Hussain joins Grace Papers live coaching session

Putting gender stereotypes on the chopping block for Father’s Day 2021

News

Hussain joins Grace Papers live coaching session
To celebrate Father’s Day, Grace Papers has teamed up with VicHealth to deliver a live coaching session on September 10 that will put gender stereotypes on the chopping block, and explore the many ways that food and the ritual of cooking and eating together promotes a happy, healthy and balanced household. 

During the session, Esso Australia PNG Joint Venture Asset Manager, Hussain Ali will join special guest, Medical Doctor, VicHealth CEO and media personality Sandro Demaio, to explore food as a vehicle - not just for nutrition, but for mental health and wellness, environmental awareness and community connection.

Register to join the session via Grace Papers.

As a first-time dad to baby Sebastian, Hussain knows first-hand the challenges of balancing keeping kids busy, engaged and healthy during COVID-19.

“I’ve had the privilege to take full-time parental leave while my wife, Roesia, returns to work as doctor in aged care,” said Hussain.

“I initially took four weeks of carer’s leave and parental leave when Sebastian was born. This time gave me the opportunity to support my wife’s recovery from the caesarean, get our little family settled at home and of course begin our parenting journey. 

“Then when Sebastian was eight months old, I commenced a period of four months of primary carer's leave and annual leave.”

Prior to commencing leave, Hussain says he had nothing but support and encouragement from his colleagues and manager, Johanna Boothey.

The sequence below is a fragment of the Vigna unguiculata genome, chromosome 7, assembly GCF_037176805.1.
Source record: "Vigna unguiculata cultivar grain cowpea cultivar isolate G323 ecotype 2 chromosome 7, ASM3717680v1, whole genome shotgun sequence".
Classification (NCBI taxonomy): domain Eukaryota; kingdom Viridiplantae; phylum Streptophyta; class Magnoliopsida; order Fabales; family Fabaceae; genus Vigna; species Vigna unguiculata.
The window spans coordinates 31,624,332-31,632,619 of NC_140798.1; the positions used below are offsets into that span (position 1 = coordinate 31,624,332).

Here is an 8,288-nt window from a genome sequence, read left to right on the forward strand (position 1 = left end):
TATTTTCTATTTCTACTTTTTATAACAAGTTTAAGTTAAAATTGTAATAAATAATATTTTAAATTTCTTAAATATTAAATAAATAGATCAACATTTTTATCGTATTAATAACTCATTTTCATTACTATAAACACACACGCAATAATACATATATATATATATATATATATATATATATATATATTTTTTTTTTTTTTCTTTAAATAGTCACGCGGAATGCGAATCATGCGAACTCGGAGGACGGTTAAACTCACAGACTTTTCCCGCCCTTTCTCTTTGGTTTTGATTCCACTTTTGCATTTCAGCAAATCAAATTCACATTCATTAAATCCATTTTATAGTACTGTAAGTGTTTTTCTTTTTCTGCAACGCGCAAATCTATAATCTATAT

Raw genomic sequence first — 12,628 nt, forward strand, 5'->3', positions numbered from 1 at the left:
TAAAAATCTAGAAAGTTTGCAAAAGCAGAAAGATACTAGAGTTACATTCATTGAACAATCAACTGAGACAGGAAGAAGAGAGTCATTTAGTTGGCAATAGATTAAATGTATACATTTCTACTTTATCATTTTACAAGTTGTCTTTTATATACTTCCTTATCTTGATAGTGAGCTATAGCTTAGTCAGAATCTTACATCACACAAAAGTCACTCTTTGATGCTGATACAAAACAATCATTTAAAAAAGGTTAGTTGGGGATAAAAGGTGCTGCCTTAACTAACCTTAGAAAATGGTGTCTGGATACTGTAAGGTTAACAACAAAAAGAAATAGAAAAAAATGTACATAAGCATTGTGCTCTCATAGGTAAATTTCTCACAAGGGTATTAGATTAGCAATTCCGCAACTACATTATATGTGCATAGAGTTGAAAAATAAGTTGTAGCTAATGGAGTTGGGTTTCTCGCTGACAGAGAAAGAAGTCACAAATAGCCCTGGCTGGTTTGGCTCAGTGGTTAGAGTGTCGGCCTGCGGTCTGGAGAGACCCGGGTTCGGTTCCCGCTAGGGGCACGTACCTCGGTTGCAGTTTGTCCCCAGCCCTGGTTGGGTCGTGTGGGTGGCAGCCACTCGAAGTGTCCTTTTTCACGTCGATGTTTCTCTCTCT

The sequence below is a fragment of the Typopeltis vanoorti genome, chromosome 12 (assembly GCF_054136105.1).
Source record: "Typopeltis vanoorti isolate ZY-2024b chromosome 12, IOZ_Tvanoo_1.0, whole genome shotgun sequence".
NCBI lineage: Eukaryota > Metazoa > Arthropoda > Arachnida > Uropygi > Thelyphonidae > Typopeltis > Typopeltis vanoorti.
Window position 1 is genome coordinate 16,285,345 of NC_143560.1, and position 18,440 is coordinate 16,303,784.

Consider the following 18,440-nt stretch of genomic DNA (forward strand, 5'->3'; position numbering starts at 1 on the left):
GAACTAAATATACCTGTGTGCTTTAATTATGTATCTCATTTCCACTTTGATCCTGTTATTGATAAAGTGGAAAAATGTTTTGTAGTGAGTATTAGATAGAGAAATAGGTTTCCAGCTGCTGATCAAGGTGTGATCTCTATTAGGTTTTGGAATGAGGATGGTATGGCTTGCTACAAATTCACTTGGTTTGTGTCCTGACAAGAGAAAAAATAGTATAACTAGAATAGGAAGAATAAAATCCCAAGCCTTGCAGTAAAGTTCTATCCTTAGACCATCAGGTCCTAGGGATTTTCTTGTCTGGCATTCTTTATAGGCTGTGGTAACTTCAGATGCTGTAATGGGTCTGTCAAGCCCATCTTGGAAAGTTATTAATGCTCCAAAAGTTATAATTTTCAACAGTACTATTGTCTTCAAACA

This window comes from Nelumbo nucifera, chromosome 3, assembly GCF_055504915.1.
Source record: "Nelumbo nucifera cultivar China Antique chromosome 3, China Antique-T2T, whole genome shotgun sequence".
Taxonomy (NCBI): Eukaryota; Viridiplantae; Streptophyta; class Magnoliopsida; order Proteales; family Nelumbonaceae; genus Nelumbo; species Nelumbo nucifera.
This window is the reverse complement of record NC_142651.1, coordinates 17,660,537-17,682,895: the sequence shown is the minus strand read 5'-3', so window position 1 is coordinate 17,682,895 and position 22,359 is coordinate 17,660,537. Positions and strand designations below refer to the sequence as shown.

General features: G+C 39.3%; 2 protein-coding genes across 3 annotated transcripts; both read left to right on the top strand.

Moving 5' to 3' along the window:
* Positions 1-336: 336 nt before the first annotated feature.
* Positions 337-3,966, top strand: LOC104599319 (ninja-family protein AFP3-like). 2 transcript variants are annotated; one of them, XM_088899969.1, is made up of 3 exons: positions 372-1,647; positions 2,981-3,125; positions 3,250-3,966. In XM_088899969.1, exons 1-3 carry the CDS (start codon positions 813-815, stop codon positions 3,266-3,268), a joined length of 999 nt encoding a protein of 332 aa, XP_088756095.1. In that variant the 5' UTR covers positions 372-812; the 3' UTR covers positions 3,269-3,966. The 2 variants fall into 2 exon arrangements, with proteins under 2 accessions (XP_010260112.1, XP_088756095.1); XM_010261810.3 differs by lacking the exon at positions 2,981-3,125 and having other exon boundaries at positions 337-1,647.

“Contrary to any discrimination or bias, I had more than a few male colleagues say they wish they had been able to access parental leave,” said Hussain.

“I am also extremely grateful for the support of my manager, who did a few things that made the experience seamless for me.

“Firstly, they asked for, and ultimately selected from, my list of recommended people to takeover whilst I was away. Knowing that my role was in good hands while I was away was priceless.

“Secondly, they allowed plenty of time for handover (a month in my case), which enabled me to provide enough context for my backfill to make the role their own.

“Finally, keeping in-touch throughout my leave and before my return-to-work date makes the transition easier. 

Hussain’s greatest challenge has been the realisation that the skills he uses in his ‘other’ full time job -goal setting, prioritisation and determination – are not necessarily the most effective skills with an almost one-year old.

“No amount of determination has helped me feed Sebastian his lunch when he is just not interested,” said Hussain.

“However, my greatest reward has been developing a new set of skills, that I have no doubt will help me in this next stage of life, both personally and professionally – patience, calmness, empathy and adaptability. And of course, the greatest reward is a cuddle or a giggle from Sebastian any time of the day or night.”